On September 19, 2019, the IRS issued final regulations that make retirement plan assets more accessible to those experiencing financial hardship. Released approximately 10 months after the proposed regulations, the final hardship distribution regulations address changes made by the Bipartisan Budget Act of 2018 (BBA) and satisfy a BBA provision directing the IRS to update its hardship regulations in general.
Among other things, the final hardship distribution regulations allow employers to broaden the employee contribution sources (including earnings) available for hardship distributions, and to grant a hardship distribution without first requiring the participant to take a plan loan. In addition, the regulations eliminate the six-month suspension of salary deferral and employee after-tax contributions (employee contributions) following receipt of a hardship distribution.
Hardship Distribution Overview
Retirement plan participants generally are prohibited from taking plan distributions unless certain events occur—such as separation from service or attainment of age 59½. But employers are permitted to design plans to allow participants experiencing financial difficulties to take hardship distributions.
Before receiving a hardship distribution, a participant must meet two conditions. First, the participant must have an “immediate and heavy financial need.” Second, the distribution must be necessary to satisfy that financial need.
The final regulations do not change how employers determine whether participants have an immediate and heavy financial need. Employers may still generally choose to use safe harbor rules (some of which changed under the final regulations) or may rely on “facts and circumstances.”
The final regulations do change how employers determine if a distribution is necessary to satisfy the financial need. Instead of relying on facts and circumstances, employers must now follow a general standard when determining if a participant has met this requirement.
The IRS adopted the final regulations with minimal changes from the proposed regulations. The highlights of the final regulations are discussed next.
The “Immediate and Heavy Financial Need” Safe Harbor Provisions
The final regulations make the following changes to the “immediate and heavy financial need” safe harbor provisions.
Federal disaster declarations
The final regulations add a safe harbor for “expenses and losses—including loss of income—incurred by the employee” in FEMA-declared disasters. Employers may apply this safe harbor to distributions taken on or after January 1, 2018. According to the IRS, this safe harbor expense differs from its previous disaster relief in three ways.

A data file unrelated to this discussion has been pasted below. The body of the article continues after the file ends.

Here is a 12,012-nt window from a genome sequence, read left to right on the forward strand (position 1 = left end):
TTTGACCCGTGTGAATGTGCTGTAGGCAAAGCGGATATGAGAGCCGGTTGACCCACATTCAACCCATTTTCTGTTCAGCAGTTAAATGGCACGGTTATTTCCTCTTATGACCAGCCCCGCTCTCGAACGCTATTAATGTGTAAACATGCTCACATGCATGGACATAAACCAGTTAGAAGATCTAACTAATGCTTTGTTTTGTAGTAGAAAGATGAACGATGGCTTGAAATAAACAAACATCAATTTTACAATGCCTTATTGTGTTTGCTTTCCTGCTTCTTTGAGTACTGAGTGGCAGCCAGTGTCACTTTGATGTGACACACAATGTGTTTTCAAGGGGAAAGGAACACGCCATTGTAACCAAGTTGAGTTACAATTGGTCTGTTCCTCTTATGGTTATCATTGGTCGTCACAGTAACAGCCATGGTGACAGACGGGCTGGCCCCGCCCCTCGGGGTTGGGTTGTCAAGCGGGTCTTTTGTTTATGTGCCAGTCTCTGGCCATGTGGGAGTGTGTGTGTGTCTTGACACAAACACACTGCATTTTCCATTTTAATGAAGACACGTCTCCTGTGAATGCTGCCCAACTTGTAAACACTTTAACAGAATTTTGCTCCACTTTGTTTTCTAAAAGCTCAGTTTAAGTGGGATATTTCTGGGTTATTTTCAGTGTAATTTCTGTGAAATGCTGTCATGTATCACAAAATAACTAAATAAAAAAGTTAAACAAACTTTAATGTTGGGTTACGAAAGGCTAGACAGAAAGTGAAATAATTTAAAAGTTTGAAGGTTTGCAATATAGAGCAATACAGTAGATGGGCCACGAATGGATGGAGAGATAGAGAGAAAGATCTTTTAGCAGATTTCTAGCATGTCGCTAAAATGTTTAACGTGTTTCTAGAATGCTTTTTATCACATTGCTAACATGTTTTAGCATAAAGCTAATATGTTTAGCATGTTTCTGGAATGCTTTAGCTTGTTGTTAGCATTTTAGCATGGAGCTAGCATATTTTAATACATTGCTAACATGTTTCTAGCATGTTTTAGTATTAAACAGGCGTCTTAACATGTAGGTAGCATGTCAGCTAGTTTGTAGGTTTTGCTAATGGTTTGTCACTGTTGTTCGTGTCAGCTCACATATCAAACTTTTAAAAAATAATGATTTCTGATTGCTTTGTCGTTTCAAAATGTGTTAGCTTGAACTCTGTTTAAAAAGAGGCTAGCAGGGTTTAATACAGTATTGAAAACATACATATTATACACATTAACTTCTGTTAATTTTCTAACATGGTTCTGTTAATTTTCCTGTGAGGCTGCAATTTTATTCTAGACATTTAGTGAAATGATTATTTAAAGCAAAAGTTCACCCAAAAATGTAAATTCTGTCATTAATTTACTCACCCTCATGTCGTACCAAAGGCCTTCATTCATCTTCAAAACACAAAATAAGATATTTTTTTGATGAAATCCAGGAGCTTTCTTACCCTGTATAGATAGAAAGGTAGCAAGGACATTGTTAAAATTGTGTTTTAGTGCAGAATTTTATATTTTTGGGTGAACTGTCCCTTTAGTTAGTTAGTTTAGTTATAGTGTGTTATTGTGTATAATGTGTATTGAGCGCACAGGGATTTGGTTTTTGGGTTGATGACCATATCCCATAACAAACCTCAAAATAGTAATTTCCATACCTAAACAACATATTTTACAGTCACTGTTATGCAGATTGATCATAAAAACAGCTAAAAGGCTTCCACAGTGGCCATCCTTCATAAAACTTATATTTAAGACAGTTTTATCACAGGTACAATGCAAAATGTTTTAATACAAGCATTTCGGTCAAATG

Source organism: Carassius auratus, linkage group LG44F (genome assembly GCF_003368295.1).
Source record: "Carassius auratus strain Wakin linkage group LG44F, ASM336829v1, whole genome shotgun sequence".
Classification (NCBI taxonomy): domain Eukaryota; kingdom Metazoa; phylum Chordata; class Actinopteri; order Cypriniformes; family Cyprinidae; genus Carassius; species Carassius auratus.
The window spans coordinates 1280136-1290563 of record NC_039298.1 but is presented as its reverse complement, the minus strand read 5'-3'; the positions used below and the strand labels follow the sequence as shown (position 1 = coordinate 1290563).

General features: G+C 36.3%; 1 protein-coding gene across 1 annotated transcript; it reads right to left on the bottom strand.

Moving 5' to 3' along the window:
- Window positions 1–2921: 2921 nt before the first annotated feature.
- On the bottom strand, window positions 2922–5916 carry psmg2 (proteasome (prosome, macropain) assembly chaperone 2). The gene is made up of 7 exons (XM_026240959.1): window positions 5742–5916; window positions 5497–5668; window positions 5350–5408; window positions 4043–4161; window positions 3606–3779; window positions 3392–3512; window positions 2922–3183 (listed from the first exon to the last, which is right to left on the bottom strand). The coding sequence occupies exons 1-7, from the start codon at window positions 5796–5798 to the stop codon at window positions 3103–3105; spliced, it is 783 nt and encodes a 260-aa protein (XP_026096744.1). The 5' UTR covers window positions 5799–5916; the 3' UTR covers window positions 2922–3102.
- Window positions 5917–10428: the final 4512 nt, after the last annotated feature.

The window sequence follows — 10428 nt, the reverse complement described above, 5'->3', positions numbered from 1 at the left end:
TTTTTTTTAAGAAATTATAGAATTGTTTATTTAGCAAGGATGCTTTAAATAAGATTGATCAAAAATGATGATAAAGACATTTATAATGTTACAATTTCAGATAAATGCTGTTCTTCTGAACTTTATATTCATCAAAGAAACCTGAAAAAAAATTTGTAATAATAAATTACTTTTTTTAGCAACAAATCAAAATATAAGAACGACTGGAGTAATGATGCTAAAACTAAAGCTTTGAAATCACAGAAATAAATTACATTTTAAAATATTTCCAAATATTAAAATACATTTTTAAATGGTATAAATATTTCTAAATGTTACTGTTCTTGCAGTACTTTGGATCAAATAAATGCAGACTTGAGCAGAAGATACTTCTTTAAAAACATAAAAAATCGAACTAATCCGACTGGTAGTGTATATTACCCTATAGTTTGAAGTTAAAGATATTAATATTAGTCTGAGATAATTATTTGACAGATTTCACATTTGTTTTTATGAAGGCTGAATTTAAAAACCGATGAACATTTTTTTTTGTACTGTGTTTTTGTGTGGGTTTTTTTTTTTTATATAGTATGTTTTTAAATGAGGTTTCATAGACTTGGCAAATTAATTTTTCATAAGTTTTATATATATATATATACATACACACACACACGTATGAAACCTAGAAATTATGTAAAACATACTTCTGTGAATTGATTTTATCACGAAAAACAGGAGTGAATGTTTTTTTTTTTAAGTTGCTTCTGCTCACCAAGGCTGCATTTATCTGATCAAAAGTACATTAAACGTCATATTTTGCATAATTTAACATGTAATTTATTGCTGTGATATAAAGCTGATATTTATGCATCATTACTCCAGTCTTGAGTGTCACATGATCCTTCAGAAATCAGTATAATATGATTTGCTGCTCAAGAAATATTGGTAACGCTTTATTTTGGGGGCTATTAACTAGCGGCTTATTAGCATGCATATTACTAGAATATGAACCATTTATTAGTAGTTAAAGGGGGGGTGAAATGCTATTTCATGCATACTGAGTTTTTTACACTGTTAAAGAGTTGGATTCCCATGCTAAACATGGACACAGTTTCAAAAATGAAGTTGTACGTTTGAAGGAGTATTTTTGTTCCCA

- The safe harbor applies only to the participant’s losses and expenses (not to the losses and expenses of the participant’s relatives or dependents.)
- Participants do not have a specific deadline by which to take a hardship distribution. And although the IRS does not have the authority to relax certain procedural requirements, employers may be more flexible when processing hardship distributions following a disaster.
- An employer that chooses to wait until a disaster occurs to allow disaster-related distributions must amend its plan by the end of the plan year in which the amendment first applies.
This safe harbor is meant to end any uncertainty about accessing plan assets following a major disaster. As a result, the IRS and Treasury Department do not believe that future disaster-related announcements will be needed.
Repairing damage to principal residence
The Tax Cuts and Jobs Act of 2017 (TCJA) eliminated an income tax deduction for certain personal casualty losses for tax years 2018 through 2025 unless the losses were part of a federally-declared disaster. As a result, the availability of the safe harbor for repairing damage to a principal residence was severely limited. The final regulations remove the limitation imposed by TCJA for hardship distribution purposes, restoring the broad usefulness of this safe harbor.
Primary beneficiary safe harbor
This change aligns the regulations with an earlier law change that—plan permitting—includes the hardship of an employee’s primary beneficiary for medical, educational, or funeral expenses.
Determining Whether a Distribution is Necessary to Satisfy a Financial Need
The final regulations create a general standard for determining whether a hardship distribution is necessary to satisfy a financial need. Under this new standard, a hardship distribution must not exceed a participant’s need (including amounts to pay penalties and taxes), and the participant must not have any other way of meeting that need. To meet the second requirement,